A couple improvements I can think of would be:
- Copper fuel line, instead of brass for a higher melting point
- Wider diameter fuel line, mine was about 1/16" outer diameter, and even smaller inside, which ended up being way too small
- make sure that whereever your fuel inputs end up, they have a good amount of clearance from the flametube, during final tests, it was melting from the butane flame..
SAFETY:This Instructable involves:
- Cutting stuff
- Flammable gas
- JB Weld
- Sharp Objects
- Potentially fast moving objects
PLEASE READ THIS INSTRUCTABLE IN ITS ENTIRETY BEFORE BEGINNING TO CONSTRUCT YOUR OWN.
I AM NOT LIABLE FOR ANY RESULTING BAD STUFF THAT OCCURS BECAUSE OF THE INFORMATION PRESENTED HERE.
Step 1: How It Works
Fortunately, I was not without knowledge in my endevor. Being the nerdy teenager that I am, curiosity had spurred me during the late hours of the previous few weeks to discover how exactly we are able to fly. This gnarling curiosity led to a Google search, and many hours of discovering the magic behind what is.. a jet engine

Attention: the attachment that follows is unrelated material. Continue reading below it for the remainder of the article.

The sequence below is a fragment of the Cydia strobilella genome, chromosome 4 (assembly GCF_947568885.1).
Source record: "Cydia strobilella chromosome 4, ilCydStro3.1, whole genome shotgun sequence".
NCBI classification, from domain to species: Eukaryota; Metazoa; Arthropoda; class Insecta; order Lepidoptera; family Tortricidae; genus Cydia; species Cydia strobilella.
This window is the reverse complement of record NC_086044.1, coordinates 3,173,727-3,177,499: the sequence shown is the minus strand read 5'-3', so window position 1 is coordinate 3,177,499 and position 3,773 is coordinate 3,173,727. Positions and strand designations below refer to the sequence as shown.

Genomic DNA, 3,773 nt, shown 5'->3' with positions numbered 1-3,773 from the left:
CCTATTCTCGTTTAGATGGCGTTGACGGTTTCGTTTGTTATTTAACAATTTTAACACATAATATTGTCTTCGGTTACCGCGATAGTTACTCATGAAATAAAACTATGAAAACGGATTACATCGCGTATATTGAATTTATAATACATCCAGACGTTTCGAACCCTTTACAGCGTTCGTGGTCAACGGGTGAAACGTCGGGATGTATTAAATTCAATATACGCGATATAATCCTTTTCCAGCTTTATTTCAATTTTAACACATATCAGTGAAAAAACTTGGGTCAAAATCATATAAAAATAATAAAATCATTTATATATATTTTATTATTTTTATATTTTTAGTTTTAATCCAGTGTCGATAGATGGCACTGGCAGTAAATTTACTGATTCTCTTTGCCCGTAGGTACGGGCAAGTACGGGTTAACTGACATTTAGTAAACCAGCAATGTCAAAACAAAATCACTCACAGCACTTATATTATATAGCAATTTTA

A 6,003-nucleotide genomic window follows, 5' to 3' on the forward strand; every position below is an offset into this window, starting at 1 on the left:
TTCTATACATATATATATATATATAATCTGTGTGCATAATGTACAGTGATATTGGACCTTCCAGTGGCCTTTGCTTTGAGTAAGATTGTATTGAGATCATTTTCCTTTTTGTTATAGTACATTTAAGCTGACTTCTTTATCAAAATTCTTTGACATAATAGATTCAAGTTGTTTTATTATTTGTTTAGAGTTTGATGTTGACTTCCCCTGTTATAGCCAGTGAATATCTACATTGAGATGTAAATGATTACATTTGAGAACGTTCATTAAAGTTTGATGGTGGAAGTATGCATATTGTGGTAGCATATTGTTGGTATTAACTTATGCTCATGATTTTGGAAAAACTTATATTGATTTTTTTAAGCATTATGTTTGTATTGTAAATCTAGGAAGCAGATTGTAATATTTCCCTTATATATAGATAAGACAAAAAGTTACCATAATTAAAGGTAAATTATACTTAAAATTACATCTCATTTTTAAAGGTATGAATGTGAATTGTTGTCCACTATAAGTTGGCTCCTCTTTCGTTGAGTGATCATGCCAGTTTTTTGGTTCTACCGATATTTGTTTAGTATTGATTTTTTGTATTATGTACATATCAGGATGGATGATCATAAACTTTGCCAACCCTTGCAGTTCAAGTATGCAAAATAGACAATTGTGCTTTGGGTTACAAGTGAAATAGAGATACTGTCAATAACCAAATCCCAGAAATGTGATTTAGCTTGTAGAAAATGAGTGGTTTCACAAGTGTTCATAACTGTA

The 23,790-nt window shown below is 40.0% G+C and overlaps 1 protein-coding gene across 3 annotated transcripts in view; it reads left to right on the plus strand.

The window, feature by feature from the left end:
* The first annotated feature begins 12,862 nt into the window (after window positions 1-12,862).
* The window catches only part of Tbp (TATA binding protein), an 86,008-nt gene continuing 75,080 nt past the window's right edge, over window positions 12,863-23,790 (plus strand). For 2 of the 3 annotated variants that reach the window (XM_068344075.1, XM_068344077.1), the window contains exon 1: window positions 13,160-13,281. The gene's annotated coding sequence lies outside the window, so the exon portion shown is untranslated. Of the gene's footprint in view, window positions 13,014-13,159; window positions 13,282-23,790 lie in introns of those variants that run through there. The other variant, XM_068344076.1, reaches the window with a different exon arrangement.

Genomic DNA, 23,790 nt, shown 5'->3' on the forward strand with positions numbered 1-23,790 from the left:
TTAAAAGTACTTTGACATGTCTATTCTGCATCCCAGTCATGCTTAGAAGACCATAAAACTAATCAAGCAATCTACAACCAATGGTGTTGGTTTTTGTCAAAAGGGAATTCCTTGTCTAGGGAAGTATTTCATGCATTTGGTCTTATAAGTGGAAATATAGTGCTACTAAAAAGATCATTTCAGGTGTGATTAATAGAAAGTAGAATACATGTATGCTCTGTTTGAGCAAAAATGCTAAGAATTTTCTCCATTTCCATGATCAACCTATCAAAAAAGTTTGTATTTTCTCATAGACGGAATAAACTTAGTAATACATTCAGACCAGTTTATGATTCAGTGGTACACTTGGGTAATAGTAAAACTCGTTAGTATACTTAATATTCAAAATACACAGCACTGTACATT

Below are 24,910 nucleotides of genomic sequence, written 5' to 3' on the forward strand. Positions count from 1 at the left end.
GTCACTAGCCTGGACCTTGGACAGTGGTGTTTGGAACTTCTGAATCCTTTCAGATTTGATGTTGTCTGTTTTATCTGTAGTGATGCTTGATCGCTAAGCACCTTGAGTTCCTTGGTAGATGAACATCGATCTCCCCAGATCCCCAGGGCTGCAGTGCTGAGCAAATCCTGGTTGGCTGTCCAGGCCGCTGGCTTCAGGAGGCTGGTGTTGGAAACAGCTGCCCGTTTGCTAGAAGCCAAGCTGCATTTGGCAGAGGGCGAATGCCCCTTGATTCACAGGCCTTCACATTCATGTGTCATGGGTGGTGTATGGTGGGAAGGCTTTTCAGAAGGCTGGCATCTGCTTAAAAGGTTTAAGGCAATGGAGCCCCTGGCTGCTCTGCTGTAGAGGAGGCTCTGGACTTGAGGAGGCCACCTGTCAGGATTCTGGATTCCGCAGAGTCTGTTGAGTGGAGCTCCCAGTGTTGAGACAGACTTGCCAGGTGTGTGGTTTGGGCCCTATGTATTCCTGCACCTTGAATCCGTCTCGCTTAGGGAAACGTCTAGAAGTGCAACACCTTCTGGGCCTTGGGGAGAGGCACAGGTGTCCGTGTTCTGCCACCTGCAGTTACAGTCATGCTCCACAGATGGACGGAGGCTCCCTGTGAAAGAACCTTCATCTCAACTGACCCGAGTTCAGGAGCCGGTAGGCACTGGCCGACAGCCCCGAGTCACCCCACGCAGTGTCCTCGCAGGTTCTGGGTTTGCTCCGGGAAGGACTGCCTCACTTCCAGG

So how does a jet engine work?
As my dramatic narrative of the project mentioned above, I spent a fair amount of time researching how the engine worked out of curiosity. I encourage you to do the same, but I'll try to supply you with enough information to build the jet without doing too much.
- First, air is sucked, or in our design, fed into the engine, through a fan.
- The fan pushes the air further into the engine, compressing it further
- To keep our fuel burning, the air enters the combustion area through what is called a flame tube(also, "flame holder" or "can")
- The high pressure air and hot exploding fuel, rush towards the exhaust, through another fan, also known as the "turbine" of the engine.